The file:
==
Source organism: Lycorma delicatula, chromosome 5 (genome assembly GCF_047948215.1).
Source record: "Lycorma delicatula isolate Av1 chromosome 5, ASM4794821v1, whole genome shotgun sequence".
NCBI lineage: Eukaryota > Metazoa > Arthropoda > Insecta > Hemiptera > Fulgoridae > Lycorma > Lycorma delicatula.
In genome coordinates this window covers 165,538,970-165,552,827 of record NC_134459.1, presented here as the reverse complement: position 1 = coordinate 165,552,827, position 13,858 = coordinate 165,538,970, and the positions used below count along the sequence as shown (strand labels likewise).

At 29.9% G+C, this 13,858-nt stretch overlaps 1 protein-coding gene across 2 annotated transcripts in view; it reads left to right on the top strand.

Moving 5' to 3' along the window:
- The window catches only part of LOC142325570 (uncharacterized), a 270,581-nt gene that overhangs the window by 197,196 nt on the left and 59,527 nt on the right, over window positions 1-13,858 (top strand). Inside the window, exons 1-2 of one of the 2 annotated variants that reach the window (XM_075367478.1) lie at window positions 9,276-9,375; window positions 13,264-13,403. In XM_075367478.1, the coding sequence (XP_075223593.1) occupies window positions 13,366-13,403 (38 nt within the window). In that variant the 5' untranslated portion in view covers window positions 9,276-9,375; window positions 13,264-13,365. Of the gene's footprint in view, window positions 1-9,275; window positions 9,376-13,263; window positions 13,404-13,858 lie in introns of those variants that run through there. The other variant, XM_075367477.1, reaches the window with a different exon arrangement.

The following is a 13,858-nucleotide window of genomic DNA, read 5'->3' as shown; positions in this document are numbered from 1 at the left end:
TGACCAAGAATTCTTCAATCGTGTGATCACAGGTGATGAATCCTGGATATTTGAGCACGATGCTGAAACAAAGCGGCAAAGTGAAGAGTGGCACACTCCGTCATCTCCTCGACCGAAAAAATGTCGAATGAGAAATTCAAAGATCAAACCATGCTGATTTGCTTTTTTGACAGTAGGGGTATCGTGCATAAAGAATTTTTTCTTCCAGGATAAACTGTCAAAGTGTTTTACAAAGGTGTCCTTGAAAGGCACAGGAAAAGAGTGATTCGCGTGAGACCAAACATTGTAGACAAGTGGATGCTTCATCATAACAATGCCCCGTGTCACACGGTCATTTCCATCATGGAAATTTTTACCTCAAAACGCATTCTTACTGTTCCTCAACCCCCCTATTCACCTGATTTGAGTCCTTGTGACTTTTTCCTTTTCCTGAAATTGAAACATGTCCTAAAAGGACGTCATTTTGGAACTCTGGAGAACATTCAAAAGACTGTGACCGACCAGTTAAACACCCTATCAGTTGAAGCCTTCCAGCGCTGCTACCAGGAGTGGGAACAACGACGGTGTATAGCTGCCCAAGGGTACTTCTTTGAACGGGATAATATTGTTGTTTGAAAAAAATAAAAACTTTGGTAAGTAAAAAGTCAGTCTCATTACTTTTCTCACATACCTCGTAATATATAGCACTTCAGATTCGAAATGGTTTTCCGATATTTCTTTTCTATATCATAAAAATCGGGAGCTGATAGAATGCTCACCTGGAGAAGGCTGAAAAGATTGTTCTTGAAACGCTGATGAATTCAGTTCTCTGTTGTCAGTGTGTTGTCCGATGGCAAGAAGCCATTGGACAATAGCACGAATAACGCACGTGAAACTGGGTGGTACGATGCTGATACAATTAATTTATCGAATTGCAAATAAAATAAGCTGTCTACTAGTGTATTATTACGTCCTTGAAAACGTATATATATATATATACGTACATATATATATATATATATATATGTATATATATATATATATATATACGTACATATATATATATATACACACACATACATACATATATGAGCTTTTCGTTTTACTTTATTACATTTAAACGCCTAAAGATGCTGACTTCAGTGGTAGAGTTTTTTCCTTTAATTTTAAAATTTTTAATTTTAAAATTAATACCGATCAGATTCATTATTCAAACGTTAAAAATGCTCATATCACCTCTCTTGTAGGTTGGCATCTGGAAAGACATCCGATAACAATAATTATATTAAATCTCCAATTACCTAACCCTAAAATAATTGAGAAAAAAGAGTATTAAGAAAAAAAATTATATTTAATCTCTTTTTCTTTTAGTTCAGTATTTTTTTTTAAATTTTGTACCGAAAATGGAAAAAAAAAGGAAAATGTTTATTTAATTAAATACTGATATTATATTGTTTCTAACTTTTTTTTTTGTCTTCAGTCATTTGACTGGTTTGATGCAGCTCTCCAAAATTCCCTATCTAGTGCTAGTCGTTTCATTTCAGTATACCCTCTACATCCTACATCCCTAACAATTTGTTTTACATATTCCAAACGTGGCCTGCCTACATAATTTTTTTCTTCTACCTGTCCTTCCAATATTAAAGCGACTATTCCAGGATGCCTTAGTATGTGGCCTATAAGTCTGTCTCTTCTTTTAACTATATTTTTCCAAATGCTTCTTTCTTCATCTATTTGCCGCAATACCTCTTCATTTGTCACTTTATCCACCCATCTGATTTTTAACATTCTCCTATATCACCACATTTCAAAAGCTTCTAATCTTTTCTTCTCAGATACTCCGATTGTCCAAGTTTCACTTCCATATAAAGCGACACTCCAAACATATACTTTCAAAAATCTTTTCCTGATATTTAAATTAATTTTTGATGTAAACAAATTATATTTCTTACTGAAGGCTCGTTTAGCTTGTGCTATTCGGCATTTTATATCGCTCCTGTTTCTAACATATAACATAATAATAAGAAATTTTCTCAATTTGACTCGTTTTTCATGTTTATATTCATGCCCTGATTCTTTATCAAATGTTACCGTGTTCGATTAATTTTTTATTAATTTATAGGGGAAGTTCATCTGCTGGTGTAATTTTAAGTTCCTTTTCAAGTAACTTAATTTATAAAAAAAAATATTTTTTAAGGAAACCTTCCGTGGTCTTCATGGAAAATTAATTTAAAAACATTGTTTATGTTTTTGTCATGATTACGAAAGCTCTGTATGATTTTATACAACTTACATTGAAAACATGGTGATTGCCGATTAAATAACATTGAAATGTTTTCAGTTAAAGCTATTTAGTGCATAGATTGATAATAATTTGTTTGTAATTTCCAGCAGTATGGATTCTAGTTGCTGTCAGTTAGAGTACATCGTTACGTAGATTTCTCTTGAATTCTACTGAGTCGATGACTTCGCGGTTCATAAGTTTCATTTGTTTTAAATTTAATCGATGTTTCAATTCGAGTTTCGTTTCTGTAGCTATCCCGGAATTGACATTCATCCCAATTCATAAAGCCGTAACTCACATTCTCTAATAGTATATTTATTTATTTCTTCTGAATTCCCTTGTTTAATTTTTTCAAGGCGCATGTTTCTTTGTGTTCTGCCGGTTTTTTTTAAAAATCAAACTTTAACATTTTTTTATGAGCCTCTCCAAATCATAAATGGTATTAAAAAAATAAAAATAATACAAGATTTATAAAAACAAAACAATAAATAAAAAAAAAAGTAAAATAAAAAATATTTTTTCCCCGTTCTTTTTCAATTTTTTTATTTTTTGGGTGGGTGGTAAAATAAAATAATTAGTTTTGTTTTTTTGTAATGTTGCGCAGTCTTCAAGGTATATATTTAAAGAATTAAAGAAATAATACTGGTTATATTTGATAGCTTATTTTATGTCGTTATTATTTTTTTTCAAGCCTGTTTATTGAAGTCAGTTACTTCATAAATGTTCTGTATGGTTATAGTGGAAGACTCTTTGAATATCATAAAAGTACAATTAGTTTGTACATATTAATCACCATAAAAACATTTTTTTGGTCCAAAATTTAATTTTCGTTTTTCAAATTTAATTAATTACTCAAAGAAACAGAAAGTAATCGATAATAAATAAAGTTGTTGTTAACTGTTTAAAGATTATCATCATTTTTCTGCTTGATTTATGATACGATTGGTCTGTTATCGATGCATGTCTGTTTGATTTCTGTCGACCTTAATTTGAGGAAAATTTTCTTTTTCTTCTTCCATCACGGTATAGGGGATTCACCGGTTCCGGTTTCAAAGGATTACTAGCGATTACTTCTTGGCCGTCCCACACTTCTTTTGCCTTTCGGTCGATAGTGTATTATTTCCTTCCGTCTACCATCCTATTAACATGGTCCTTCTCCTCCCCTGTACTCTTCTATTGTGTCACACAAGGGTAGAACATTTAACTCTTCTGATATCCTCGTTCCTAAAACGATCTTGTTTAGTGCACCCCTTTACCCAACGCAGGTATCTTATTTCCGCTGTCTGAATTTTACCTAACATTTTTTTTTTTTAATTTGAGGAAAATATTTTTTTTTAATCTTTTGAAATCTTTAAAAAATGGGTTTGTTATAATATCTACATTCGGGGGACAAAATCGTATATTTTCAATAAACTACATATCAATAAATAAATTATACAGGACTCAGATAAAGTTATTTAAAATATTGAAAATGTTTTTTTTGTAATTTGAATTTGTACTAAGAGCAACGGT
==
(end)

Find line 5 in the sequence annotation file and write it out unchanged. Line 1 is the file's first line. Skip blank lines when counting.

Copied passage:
At 29.9% G+C, this 13,858-nt stretch overlaps 1 protein-coding gene across 2 annotated transcripts in view; it reads left to right on the top strand.